Controversial issues provide an opportunity for students to explore and communicate on social and political matters of concern to themselves and their community. In any social or political controversy, there are two or more points of view, and it is entirely possible that some opinions in the classroom expressed by teacher or students will offend certain segments of the community. Nevertheless, if students are to develop a reasonable attitude toward the obligations of citizenship, there must be opportunities to freely discuss the issues that confront the society of which they are a part.

Discussions on controversial issues, whether planned or spontaneous, also provide an important means of modeling and teaching tolerance for disparate points of view. Because controversial issues are frequently fraught with heavy emotion, the classroom discussion must have a clear goal of practicing tolerance. Discussions must be conducted in, and teachers must be prepared to insist on an environment of tolerance.

Discussion on controversial issues, whether planned or spontaneous, must constantly take into account the feelings of participants and the feelings of those closely associated with the participants. These discussions provide an opportunity to model, to teach, and to practice active listening skills (reflecting both feelings and content).

Such discussions also provide opportunities to teach, model and practice sensitivities to the diverse ethnic and cultural backgrounds of participants, and to understand the impact of those backgrounds on one’s views, attitudes, and feelings. Expressions that either acknowledge or violate such sensitivities must be constantly monitored by the teacher for appropriateness.

In any classroom discussion of controversial issues, whether planned or spontaneous, teachers must actively monitor the discussion and activity so that the activity remains within pre-defined parameters. Areas which merit constant monitoring include:

  • The intensity of the teacher’s personal emotions relative to the topic.
  • The intensity of the emotions of each individual participant.
  • The ability of the teacher to maintain control of the activity.
  • The expected environment of tolerance and sensitivity.
  • The personal and instructional skills of the teacher relative to managing the classroom atmosphere and activities given the composition of the group.

If the activity, once underway, begins to fall outside acceptable parameters, wisdom may dictate cessation or at least drastic modification of the activity. If the likelihood of maintaining these parameters is not strong, the activity should be avoided.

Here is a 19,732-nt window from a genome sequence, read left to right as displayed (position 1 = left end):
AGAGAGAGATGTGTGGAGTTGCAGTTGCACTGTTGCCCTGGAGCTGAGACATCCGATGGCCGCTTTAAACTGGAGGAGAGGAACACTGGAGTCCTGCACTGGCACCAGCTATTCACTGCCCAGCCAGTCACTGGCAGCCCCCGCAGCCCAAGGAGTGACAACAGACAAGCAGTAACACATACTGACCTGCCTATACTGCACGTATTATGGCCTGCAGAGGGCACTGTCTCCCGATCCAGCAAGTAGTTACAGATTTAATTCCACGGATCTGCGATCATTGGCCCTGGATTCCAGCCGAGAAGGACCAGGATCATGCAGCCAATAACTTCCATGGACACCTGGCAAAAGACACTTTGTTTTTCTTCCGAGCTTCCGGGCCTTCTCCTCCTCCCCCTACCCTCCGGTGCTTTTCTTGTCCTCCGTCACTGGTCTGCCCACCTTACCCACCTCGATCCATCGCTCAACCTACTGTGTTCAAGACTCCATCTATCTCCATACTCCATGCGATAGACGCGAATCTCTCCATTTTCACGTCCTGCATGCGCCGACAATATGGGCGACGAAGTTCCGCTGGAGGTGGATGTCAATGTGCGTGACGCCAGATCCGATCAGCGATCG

Teachers have the right to express their personal opinions on controversial issues provided: a) the opinion is clearly labeled as their personal opinion, and b) no effort is made to indoctrinate students nor to forward the teacher's bias in matters of religion, politics, economics, or social views. There is wisdom in withholding a personal opinion when working with elementary students for whom the expression of the teacher's personal opinion might be tantamount to indoctrination.


Planned classroom discussions of controversial issues, appropriate to the maturity of the students provide a real-life opportunity for students to:

  • seek and understand the conflicting points of view of various people, periodicals, etc.
  • distinguish between fact and opinion
  • develop rationale arguments based on supporting evidence
  • listen actively to the feelings and opinions of others
  • practice metacognitive and introspective skills
  • demonstrate tolerance and sensitivity

Beyond the guidelines in the Board Policy (including prior principal approval), instructional guidelines for planned discussions on controversial issues include:

  • Teach students the research skills necessary to explore the various sides of issues.
  • Insist that students make careful preparation for classroom discussion on sensitive matters; assure all sides are given a proper hearing.
  • Avoid using the classroom as a place to impose or showcase a teacher opinion. Students will “look to” the teacher for support of their opinions. Refrain from providing your own opinion as much as possible. If the teacher offers an opinion, be sure to clearly label the comments as opinion.


As an expression of personal interest in students, and issues which for a period of time may be intensely felt by them, spontaneous classroom discussions may be appropriate. The key to successful spontaneous discussion on controversial issues is early and explicit teacher control of the situation:

Effective strategies for spontaneous discussions of controversial issues include:

  • Assume quick control by recognizing the drift toward a spontaneous discussion and “label” what is happening. (“We are now moving into discussion of . . .”)
  • Assume the role of facilitator rather than participant. A facilitator:

• assures orderly conduct and appropriate environment

• sets parameters

• asks facilitating questions

• limits personal participation

  • Establish guidelines, if the choice is to pursue the discussion. Such guidelines might include:
    • a) time limits,
    • b) insistence on unconditional acceptance of all expressions,
    • c) clear purpose, and
    • d) active listening.